While the United States does not have a formal position of loyal opposition leader, the concept of loyalty to the U.S. Constitution by political leaders representing the majority or minority parties in the Congress has only been tested a few times in American history. One of those times was in 1861, when ten U.S. senators and three House members were expelled from the Congress after the states they represented seceded from the United States. In February 1862, an additional three senators were expelled for supporting the secessionist Confederacy. Their names live in infamy in the annals of American history: Former Vice President John Breckenridge of Kentucky, Charles Mitchel and William Sebastian of Arkansas, John Hemphill and Louis Wigfall of Texas, James Mason and Robert Hunter of Virginia, Thomas Clingman and Thomas Bragg of North Carolina, James Chestnut of South Carolina, Alfred Nicholson of Tennessee, Trusten Polk and Waldo Johnson of Missouri, and Jesse Bright of Indiana. Joining them is expulsion were House members John Bullock Clark and John Reid of Missouri and Henry Burnett of Kentucky.
Although Republican Senate Majority Leader McConnell has recognized Joe Biden's electoral victory, at least twelve members of his caucus decided to vote against Biden's electoral certification as president-elect. These seditionist Republican senators richly deserve the very same humiliation brought down on their Civil War counterparts and their names should forever be linked to treachery: Josh Hawley of Missouri, Ted Cruz of Texas, Ron Johnson of Wisconsin, James Lankford of Oklahoma, Steve Daines of Montana, John Kennedy of Louisiana, Marsha Blackburn of Tennessee, Mike Braun of Indiana, Cynthia Lummis of Wyoming, Roger Marshall of Kansas, Bill Hagerty of Tennessee, and Tommy Tuberville of Alabama. Not only do these Senate insurrectionists against the Constitution largely represent the same bastion of sedition of the Old Confederacy but they are joined in the U.S. House by some 120 other neo-Know Nothings led by such notable intellectual lightweights as Matt Gaetz of Florida, Mo Brooks of Alabama Louis Gohmert of Florida, and the Adolf Hitler-admiring Madison Cawthorn of North Carolina.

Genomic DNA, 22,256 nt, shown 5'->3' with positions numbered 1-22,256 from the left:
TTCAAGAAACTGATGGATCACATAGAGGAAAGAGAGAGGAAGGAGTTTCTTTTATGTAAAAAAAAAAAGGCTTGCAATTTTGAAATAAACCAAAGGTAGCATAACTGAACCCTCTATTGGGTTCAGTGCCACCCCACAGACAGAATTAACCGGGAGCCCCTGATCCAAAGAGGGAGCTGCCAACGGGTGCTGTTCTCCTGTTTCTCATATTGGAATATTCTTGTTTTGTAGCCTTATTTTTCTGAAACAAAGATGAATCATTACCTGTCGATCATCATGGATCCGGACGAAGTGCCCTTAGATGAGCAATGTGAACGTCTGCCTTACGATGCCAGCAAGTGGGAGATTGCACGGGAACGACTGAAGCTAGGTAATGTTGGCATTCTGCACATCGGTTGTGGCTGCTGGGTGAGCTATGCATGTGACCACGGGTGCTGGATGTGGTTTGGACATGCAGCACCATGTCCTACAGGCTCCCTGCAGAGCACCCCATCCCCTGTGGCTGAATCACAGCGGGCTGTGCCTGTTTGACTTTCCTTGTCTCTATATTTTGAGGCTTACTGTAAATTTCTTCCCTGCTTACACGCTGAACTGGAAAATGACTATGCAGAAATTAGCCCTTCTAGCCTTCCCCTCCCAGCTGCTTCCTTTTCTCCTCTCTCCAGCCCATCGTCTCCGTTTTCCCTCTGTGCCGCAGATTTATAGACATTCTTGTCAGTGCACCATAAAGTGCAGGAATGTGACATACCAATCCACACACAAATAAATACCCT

In recent times, there has not been a single instance of an official leader of the loyal opposition in a parliamentary democracy advocating the overthrow of a duly elected government. By challenging the Electoral College and Constitution, the Republican renegades in the Senate and House are moving the United States in the direction of an unstable regime incapable of constitutional government.
Such is the case with Papua New Guinea, a nation governed under parliamentary democratic rules but descending over the past several years into tribal conflict. Prime Minister James Marape has called opposition Members of Parliament "constitutional rapists" and the leader of the opposition, Belden Namah, a "political scumbag." Namah, for his part, has proclaimed himself a "Huli chief" and challenged the prime minister to a fight to the death on the battlegrounds of Waigani, the location of the National Parliament. Namah is anything but a member of the "loyal opposition." He would find himself completely at home with the seditionists of the Republican Party in the U.S. Senate and House, whose own political tribal politics match the actual tribal political intrigues of Papua New Guinea.
With Donald Trump calling for far-right neo-Nazi and white supremacists to converge on Washington to overturn a democratic election, he is no better than the self-proclaimed Huli chief in Papua New Guinea. The only difference is that Trump is such a coward, he would never endanger his own life. He does feel comfortable in endangering the lives of others in pursuit of his extra-constitutional plots and ploys.
The modern-day "Know Nothings" who comprise the majority in the Republican Party truly define the phrase, for they know nothing about the U.S. Constitution, democracy, the basics of political science and constitutional law, parliamentary procedures of order, or American history. These tattered moronic remnants of what was once the loyal opposition during Democratic administrations of the past are more interested in establishing an undemocratic idiocracy than in maintaining American democracy.